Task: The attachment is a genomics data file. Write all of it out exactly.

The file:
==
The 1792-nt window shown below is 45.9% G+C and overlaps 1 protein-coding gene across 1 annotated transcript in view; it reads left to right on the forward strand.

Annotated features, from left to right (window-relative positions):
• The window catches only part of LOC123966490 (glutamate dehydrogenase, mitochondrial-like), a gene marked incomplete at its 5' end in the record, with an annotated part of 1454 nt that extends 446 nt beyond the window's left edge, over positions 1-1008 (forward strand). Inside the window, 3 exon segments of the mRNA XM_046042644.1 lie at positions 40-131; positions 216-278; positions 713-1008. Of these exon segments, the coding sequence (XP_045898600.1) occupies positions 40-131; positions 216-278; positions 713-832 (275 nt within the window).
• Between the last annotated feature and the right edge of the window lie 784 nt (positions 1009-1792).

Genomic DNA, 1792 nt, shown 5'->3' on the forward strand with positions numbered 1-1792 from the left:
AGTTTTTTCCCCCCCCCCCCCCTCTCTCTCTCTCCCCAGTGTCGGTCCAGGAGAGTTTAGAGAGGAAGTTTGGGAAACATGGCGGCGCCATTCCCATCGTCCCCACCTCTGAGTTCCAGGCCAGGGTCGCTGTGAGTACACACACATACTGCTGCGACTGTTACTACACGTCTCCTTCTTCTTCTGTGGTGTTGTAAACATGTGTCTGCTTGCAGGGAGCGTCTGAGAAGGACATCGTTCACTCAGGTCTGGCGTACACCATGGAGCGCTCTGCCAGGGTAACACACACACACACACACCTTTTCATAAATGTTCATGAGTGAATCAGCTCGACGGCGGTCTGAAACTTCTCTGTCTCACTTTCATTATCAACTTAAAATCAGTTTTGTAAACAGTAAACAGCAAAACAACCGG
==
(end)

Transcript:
The 1792-nt window shown below is 45.9% G+C and overlaps 1 protein-coding gene across 1 annotated transcript in view; it reads left to right on the forward strand.

Annotated features, from left to right (window-relative positions):
• The window catches only part of LOC123966490 (glutamate dehydrogenase, mitochondrial-like), a gene marked incomplete at its 5' end in the record, with an annotated part of 1454 nt that extends 446 nt beyond the window's left edge, over positions 1-1008 (forward strand). Inside the window, 3 exon segments of the mRNA XM_046042644.1 lie at positions 40-131; positions 216-278; positions 713-1008. Of these exon segments, the coding sequence (XP_045898600.1) occupies positions 40-131; positions 216-278; positions 713-832 (275 nt within the window).
• Between the last annotated feature and the right edge of the window lie 784 nt (positions 1009-1792).

Genomic DNA, 1792 nt, shown 5'->3' on the forward strand with positions numbered 1-1792 from the left:
AGTTTTTTCCCCCCCCCCCCCCTCTCTCTCTCTCCCCAGTGTCGGTCCAGGAGAGTTTAGAGAGGAAGTTTGGGAAACATGGCGGCGCCATTCCCATCGTCCCCACCTCTGAGTTCCAGGCCAGGGTCGCTGTGAGTACACACACATACTGCTGCGACTGTTACTACACGTCTCCTTCTTCTTCTGTGGTGTTGTAAACATGTGTCTGCTTGCAGGGAGCGTCTGAGAAGGACATCGTTCACTCAGGTCTGGCGTACACCATGGAGCGCTCTGCCAGGGTAACACACACACACACACACCTTTTCATAAATGTTCATGAGTGAATCAGCTCGACGGCGGTCTGAAACTTCTCTGTCTCACTTTCATTATCAACTTAAAATCAGTTTTGTAAACAGTAAACAGCAAAACAACCGG